The reason why I originally suggested to go the load_strong route is that we already have load_weak, load_unowned instructions. If I could add a load_strong instruction, then it would make sense to assign an engineer to do a pass over all 3 of these instructions and combine them into 1 load instruction. That is, first transform into a form amenable for canonicalization and then canonicalize all at once.

As you pointed out, both load_unowned and load_weak involve representation changes in type (for instance the change of weak pointers to Optional<T>). Such a change would be against the "spirit" of a load instruction to perform such representation changes versus ownership changes.

In terms of the properties that we actually want here, what is important is that we can verify that no non-trivially typed values are loaded in an unsafe unowned manner. That can be done also with ownership flags on load/store.

Does this sound reasonable:

1. We introduce two enums that define memory ownership changes, one for load and one for store. Both of these enums will contain a [trivial] ownership.
2. We enforce in the verifier that non-trivial types must have a non-trivial ownership modifier on any memory operations that they are involved in.

Sorry for not being explicit. I will not add new instructions, just modifiers. Assuming that this is agreeable to you, I am going to prepare a quick additional version of the proposal document.

···

On Oct 5, 2016, at 4:40 PM, Michael Gottesman via swift-dev <swift-dev@swift.org> wrote:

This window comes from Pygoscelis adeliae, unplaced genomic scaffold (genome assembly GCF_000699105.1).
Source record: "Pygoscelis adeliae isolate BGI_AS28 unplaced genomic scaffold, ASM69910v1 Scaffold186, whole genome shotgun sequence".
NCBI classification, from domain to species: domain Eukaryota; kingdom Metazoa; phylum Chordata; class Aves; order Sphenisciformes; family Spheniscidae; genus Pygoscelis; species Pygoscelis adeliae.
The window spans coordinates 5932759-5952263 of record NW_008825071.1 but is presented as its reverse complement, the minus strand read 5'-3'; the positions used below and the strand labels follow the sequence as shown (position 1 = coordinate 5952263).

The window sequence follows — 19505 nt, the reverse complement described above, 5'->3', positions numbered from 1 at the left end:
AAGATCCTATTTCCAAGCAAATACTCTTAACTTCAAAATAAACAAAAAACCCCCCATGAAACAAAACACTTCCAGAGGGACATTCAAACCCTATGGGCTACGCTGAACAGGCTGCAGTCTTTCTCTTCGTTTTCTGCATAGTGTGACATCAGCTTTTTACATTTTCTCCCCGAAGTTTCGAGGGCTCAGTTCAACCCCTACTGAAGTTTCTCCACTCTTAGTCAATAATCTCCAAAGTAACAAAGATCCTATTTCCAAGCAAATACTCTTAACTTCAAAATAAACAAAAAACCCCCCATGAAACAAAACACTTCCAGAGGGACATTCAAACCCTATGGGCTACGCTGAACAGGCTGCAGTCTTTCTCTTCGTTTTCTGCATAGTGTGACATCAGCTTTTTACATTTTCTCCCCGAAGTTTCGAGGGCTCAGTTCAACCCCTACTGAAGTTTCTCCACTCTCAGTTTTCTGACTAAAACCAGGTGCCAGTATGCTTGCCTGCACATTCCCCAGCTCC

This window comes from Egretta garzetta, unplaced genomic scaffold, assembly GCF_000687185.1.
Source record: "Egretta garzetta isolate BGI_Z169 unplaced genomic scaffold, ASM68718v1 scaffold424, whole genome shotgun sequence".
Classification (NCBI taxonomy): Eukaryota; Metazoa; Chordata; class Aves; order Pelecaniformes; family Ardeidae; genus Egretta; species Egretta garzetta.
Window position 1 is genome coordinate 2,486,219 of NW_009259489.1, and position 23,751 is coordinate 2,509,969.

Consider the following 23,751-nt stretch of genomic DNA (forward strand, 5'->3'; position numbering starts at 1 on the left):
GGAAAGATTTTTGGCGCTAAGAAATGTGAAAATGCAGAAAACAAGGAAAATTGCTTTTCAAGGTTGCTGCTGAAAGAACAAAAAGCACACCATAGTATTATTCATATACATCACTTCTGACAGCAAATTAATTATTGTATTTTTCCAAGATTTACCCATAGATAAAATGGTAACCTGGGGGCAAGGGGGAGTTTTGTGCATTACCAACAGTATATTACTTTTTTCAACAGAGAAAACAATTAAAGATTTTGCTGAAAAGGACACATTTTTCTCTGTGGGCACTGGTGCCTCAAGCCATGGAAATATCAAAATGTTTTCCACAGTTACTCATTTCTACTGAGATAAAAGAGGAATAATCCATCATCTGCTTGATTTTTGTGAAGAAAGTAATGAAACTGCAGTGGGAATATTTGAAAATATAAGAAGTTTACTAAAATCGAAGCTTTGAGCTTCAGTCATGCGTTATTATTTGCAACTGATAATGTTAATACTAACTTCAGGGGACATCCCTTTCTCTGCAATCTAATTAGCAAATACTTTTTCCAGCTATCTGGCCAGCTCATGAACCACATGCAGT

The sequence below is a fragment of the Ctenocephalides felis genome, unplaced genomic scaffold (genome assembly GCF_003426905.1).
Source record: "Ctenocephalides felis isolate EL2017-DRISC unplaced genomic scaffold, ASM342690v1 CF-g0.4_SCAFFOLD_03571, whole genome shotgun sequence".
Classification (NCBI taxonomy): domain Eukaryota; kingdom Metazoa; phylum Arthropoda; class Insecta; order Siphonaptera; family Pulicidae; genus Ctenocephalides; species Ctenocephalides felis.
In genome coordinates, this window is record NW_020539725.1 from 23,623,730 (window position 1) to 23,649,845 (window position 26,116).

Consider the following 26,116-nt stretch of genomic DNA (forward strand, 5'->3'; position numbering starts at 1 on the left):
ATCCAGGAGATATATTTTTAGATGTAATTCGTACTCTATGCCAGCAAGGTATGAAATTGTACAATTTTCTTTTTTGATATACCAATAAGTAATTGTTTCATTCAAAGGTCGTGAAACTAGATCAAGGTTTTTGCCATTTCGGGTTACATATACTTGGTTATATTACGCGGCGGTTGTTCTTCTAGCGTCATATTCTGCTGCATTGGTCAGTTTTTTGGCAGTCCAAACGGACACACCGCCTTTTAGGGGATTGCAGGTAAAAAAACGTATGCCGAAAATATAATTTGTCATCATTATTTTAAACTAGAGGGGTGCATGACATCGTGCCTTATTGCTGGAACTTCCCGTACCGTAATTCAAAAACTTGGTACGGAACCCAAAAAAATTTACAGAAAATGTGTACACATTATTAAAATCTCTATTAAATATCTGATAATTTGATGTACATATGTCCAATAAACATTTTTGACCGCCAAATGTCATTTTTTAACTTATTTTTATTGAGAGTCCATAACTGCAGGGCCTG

On Oct 4, 2016, at 1:04 PM, John McCall <rjmccall@apple.com <mailto:rjmccall@apple.com>> wrote:

On Sep 30, 2016, at 11:54 PM, Michael Gottesman via swift-dev <swift-dev@swift.org <mailto:swift-dev@swift.org>> wrote:

Michael

2. banning the use of `load`, `store` on values of `non-trivial` type.

This will allow for:

1. eliminating optimizer miscompiles that occur due to releases being moved into
   the region in between a `load`/`retain`, `load`/`release`,
   `store`/`release`. (For a specific example, see the appendix).
2. modeling `load`/`store` as having `unsafe unowned` ownership semantics. This
   will be enforced via the verifier.
3. more aggressive ARC code motion.

# Definitions

## load_strong

We propose three different forms of load_strong differentiated via flags. First
define `load_strong` as follows:

    %x = load_strong %x_ptr : $*C

      =>

    %x = load %x_ptr : $*C
    retain_value %x : $C

Then define `load_strong [take]` as:

    %x = load_strong [take] %x_ptr : $*Builtin.NativeObject

      =>

    %x = load %x_ptr : $*Builtin.NativeObject

**NOTE** `load_strong [take]` implies that the loaded from memory location no
longer owns the result object (i.e. a take is a move). Loading from the memory
location again without reinitialization is illegal.

Next we provide `load_strong [guaranteed]`: